Consumer understanding of nutrition and health claims is a key aspect of current regulations in the European Union (EU). In view of this, qualitative and quantitative research techniques were used to investigate consumer awareness and understanding of product claims in the UK, focusing particularly on nutrition claims relating to sugars. Both research methods identified a good awareness of product claims. No added sugars claims were generally preferred to reduced sugars claims, and there was a general assumption that sweeteners and other ingredients would be added in place of sugars. However, there was little awareness of the level of sugar reduction and the associated calorie reduction in products when reduced sugars claims were made on pack. In focus groups, participants felt deceived if sugar reduction claims were being made without a significant reduction in calories. This was reinforced in the quantitative research which showed that respondents expected a similar and meaningful level of calorie reduction to the level of sugar reduction. The research also identified consumer confusion around the calorie content of different nutrients, including over-estimation of the calorie content of sugars. This is crucial to consumers' expectations as they clearly link sugar to calories and therefore expect a reduction in sugar content to deliver a reduction in calorie content.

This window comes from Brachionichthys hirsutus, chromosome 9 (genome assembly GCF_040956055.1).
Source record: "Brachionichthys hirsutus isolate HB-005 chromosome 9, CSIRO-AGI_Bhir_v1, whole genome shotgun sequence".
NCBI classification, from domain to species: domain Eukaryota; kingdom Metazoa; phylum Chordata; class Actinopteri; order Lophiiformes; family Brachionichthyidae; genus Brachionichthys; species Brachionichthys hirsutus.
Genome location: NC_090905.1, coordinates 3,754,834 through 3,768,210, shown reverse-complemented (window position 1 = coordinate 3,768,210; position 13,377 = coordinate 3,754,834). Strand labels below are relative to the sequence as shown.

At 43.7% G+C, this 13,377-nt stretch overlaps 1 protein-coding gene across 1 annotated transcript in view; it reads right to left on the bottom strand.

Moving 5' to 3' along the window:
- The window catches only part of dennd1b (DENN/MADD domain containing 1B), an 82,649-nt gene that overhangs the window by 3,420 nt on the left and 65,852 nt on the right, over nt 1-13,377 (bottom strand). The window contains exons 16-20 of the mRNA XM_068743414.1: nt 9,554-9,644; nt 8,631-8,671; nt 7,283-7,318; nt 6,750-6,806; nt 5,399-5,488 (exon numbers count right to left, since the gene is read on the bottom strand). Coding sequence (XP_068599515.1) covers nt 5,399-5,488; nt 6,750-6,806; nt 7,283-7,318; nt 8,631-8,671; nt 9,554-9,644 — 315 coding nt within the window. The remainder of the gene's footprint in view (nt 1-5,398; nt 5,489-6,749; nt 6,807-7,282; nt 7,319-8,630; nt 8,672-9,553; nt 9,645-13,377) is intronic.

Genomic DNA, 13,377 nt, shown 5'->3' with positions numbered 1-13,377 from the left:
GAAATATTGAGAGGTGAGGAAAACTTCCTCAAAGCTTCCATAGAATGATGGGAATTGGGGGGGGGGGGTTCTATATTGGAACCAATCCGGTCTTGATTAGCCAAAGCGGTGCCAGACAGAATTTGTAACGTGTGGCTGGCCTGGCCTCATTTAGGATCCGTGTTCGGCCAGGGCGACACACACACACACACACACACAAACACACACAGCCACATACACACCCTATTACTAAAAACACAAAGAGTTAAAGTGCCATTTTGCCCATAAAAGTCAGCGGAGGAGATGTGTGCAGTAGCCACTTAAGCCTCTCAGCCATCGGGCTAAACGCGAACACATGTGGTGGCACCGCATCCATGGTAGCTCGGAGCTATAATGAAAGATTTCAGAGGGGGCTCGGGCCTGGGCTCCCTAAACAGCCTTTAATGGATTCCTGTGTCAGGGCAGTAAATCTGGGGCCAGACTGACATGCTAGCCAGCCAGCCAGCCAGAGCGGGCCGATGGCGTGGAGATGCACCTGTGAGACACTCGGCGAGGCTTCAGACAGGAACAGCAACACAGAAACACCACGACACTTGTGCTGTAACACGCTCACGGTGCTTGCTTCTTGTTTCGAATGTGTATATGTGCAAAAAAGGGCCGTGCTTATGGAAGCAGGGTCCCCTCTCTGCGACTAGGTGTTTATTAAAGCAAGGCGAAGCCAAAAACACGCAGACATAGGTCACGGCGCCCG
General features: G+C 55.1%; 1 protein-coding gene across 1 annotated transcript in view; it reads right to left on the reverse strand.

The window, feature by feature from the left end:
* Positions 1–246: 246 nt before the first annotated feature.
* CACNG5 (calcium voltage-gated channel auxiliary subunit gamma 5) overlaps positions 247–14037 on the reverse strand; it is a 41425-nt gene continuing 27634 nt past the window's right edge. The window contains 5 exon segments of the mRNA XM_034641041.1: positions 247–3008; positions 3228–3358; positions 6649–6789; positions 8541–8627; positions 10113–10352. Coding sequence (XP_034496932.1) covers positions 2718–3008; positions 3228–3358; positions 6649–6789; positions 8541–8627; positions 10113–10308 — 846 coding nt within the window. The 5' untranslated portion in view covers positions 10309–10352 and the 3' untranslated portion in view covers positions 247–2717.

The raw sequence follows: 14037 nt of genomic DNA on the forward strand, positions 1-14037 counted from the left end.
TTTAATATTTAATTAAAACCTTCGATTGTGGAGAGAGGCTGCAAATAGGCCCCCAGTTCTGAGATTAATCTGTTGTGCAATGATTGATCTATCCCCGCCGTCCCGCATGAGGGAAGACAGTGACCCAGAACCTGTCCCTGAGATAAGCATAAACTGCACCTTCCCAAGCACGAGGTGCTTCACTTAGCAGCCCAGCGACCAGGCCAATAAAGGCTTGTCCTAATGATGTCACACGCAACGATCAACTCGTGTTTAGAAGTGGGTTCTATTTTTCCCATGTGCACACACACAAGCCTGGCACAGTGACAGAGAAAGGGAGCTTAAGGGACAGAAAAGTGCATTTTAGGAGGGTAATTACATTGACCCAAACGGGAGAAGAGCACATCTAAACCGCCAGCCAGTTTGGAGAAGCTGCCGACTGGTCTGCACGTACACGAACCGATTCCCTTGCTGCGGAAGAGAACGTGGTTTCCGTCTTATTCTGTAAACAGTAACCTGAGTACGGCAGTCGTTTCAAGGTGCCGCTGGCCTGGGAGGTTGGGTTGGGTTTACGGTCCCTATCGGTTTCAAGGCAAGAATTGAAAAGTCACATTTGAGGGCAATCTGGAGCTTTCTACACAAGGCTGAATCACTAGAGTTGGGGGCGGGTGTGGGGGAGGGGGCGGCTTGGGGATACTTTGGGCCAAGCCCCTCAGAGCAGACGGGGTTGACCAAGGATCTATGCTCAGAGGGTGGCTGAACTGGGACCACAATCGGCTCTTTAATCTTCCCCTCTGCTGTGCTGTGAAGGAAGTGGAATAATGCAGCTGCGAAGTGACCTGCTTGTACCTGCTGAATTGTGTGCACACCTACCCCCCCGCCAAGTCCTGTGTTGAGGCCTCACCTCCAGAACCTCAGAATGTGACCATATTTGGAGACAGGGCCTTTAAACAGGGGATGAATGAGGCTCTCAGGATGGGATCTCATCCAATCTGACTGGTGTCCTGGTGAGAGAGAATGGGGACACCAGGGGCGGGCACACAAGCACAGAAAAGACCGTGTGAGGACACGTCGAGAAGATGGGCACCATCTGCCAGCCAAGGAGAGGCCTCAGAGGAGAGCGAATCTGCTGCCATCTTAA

Metabolomics describes the measurement of the full complement of the products of metabolism in a single biological sample and correlating these metabolomic profiles with known physiological or pathological states. The metabolome offers the possibility of finding unique fingerprints responsible for different phenotypes. Analytical techniques such as nuclear magnetic resonance or mass spectrometry measure thousands of compounds within the metabolome simultaneously and appropriate data mining and database tools allow the finding of significant correlations between the measured metabolomes. The first direct outcome of nutritional metabolomics will be the discovery of biomarkers, which can reveal changes in health and disease but also indicate short term and long-term dietary intake. The concerted actions of nutrigenomics and metabolomics will play a crucial role in understanding how specific interactions of single nucleotide polymorphisms (SNP) influence a person's response to a diet. Finally, systems biology approaches to human nutrition combine transcriptomics, proteomics and metabolomics with the aim of understanding how diets interact within the human being.